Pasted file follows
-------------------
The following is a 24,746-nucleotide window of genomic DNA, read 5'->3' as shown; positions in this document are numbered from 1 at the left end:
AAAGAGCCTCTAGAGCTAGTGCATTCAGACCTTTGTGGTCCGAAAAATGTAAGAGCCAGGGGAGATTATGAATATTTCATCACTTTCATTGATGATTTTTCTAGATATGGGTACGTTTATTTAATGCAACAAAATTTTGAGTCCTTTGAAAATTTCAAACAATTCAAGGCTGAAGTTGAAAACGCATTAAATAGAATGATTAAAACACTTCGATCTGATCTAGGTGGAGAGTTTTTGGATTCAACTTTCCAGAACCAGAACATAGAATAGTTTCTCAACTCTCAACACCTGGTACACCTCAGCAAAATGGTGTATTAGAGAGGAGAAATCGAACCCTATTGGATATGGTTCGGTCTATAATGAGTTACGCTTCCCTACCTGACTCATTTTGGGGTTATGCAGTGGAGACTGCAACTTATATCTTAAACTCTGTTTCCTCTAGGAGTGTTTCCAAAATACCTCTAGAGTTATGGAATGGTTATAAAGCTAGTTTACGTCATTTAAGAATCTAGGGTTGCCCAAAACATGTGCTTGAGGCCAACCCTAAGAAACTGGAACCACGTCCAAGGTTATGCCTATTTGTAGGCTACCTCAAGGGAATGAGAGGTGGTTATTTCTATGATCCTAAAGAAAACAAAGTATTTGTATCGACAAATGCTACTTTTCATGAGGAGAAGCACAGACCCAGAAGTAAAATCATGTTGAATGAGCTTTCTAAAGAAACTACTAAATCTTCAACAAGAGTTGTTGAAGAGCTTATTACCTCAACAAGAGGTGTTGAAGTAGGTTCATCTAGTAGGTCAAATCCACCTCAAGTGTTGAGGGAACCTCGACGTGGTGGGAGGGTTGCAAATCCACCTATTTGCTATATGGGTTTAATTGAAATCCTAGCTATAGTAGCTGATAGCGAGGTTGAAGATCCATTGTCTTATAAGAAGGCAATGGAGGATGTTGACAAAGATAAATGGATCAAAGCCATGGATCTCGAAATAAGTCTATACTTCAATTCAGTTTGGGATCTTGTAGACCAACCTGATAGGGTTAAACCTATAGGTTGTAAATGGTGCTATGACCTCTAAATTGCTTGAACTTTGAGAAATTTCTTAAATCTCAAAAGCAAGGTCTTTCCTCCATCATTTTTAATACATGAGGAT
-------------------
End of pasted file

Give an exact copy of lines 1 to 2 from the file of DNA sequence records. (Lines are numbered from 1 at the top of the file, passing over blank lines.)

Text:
The following is a 24,746-nucleotide window of genomic DNA, read 5'->3' as shown; positions in this document are numbered from 1 at the left end:
AAAGAGCCTCTAGAGCTAGTGCATTCAGACCTTTGTGGTCCGAAAAATGTAAGAGCCAGGGGAGATTATGAATATTTCATCACTTTCATTGATGATTTTTCTAGATATGGGTACGTTTATTTAATGCAACAAAATTTTGAGTCCTTTGAAAATTTCAAACAATTCAAGGCTGAAGTTGAAAACGCATTAAATAGAATGATTAAAACACTTCGATCTGATCTAGGTGGAGAGTTTTTGGATTCAACTTTCCAGAACCAGAACATAGAATAGTTTCTCAACTCTCAACACCTGGTACACCTCAGCAAAATGGTGTATTAGAGAGGAGAAATCGAACCCTATTGGATATGGTTCGGTCTATAATGAGTTACGCTTCCCTACCTGACTCATTTTGGGGTTATGCAGTGGAGACTGCAACTTATATCTTAAACTCTGTTTCCTCTAGGAGTGTTTCCAAAATACCTCTAGAGTTATGGAATGGTTATAAAGCTAGTTTACGTCATTTAAGAATCTAGGGTTGCCCAAAACATGTGCTTGAGGCCAACCCTAAGAAACTGGAACCACGTCCAAGGTTATGCCTATTTGTAGGCTACCTCAAGGGAATGAGAGGTGGTTATTTCTATGATCCTAAAGAAAACAAAGTATTTGTATCGACAAATGCTACTTTTCATGAGGAGAAGCACAGACCCAGAAGTAAAATCATGTTGAATGAGCTTTCTAAAGAAACTACTAAATCTTCAACAAGAGTTGTTGAAGAGCTTATTACCTCAACAAGAGGTGTTGAAGTAGGTTCATCTAGTAGGTCAAATCCACCTCAAGTGTTGAGGGAACCTCGACGTGGTGGGAGGGTTGCAAATCCACCTATTTGCTATATGGGTTTAATTGAAATCCTAGCTATAGTAGCTGATAGCGAGGTTGAAGATCCATTGTCTTATAAGAAGGCAATGGAGGATGTTGACAAAGATAAATGGATCAAAGCCATGGATCTCGAAATAAGTCTATACTTCAATTCAGTTTGGGATCTTGTAGACCAACCTGATAGGGTTAAACCTATAGGTTGTAAATGGTGCTATGACCTCTAAATTGCTTGAACTTTGAGAAATTTCTTAAATCTCAAAAGCAAGGTCTTTCCTCCATCATTTTTAATACATGAGGAT